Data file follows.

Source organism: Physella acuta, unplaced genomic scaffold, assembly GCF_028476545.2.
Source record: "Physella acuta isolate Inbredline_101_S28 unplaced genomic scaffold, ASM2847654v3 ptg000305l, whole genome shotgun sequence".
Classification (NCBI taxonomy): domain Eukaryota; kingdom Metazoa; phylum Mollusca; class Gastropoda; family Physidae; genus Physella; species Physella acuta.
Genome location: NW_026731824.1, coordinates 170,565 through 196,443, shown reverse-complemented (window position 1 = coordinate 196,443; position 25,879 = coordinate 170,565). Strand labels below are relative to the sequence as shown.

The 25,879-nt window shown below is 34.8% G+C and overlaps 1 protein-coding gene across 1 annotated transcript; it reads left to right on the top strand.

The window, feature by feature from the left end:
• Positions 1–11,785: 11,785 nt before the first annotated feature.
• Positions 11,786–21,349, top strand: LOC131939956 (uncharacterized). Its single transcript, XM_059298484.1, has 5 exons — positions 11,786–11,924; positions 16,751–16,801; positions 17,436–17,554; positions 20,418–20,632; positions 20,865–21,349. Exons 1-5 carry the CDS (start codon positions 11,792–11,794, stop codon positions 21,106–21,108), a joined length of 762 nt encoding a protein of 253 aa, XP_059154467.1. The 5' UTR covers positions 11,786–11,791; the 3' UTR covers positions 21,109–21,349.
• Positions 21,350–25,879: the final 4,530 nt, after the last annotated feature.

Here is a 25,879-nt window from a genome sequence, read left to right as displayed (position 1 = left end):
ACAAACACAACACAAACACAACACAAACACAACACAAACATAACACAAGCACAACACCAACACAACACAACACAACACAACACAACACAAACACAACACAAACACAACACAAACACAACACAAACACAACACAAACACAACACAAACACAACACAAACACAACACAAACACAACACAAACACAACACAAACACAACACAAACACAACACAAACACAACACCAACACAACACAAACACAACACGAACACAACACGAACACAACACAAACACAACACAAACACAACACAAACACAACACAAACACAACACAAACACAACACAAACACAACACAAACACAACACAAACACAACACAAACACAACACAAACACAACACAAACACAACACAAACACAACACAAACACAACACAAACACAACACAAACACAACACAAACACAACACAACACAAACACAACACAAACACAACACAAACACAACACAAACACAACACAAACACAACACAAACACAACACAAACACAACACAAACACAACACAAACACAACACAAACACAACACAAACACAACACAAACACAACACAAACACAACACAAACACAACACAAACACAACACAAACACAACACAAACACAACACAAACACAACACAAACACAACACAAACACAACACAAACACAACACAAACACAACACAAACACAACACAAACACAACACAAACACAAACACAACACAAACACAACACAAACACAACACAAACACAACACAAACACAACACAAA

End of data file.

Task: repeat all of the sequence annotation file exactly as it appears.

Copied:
Source organism: Physella acuta, unplaced genomic scaffold, assembly GCF_028476545.2.
Source record: "Physella acuta isolate Inbredline_101_S28 unplaced genomic scaffold, ASM2847654v3 ptg000305l, whole genome shotgun sequence".
Classification (NCBI taxonomy): domain Eukaryota; kingdom Metazoa; phylum Mollusca; class Gastropoda; family Physidae; genus Physella; species Physella acuta.
Genome location: NW_026731824.1, coordinates 170,565 through 196,443, shown reverse-complemented (window position 1 = coordinate 196,443; position 25,879 = coordinate 170,565). Strand labels below are relative to the sequence as shown.

The 25,879-nt window shown below is 34.8% G+C and overlaps 1 protein-coding gene across 1 annotated transcript; it reads left to right on the top strand.

The window, feature by feature from the left end:
• Positions 1–11,785: 11,785 nt before the first annotated feature.
• Positions 11,786–21,349, top strand: LOC131939956 (uncharacterized). Its single transcript, XM_059298484.1, has 5 exons — positions 11,786–11,924; positions 16,751–16,801; positions 17,436–17,554; positions 20,418–20,632; positions 20,865–21,349. Exons 1-5 carry the CDS (start codon positions 11,792–11,794, stop codon positions 21,106–21,108), a joined length of 762 nt encoding a protein of 253 aa, XP_059154467.1. The 5' UTR covers positions 11,786–11,791; the 3' UTR covers positions 21,109–21,349.
• Positions 21,350–25,879: the final 4,530 nt, after the last annotated feature.

Here is a 25,879-nt window from a genome sequence, read left to right as displayed (position 1 = left end):
ACAAACACAACACAAACACAACACAAACACAACACAAACATAACACAAGCACAACACCAACACAACACAACACAACACAACACAACACAAACACAACACAAACACAACACAAACACAACACAAACACAACACAAACACAACACAAACACAACACAAACACAACACAAACACAACACAAACACAACACAAACACAACACAAACACAACACAAACACAACACCAACACAACACAAACACAACACGAACACAACACGAACACAACACAAACACAACACAAACACAACACAAACACAACACAAACACAACACAAACACAACACAAACACAACACAAACACAACACAAACACAACACAAACACAACACAAACACAACACAAACACAACACAAACACAACACAAACACAACACAAACACAACACAAACACAACACAAACACAACACAACACAAACACAACACAAACACAACACAAACACAACACAAACACAACACAAACACAACACAAACACAACACAAACACAACACAAACACAACACAAACACAACACAAACACAACACAAACACAACACAAACACAACACAAACACAACACAAACACAACACAAACACAACACAAACACAACACAAACACAACACAAACACAACACAAACACAACACAAACACAACACAAACACAACACAAACACAACACAAACACAACACAAACACAACACAAACACAAACACAACACAAACACAACACAAACACAACACAAACACAACACAAACACAACACAAA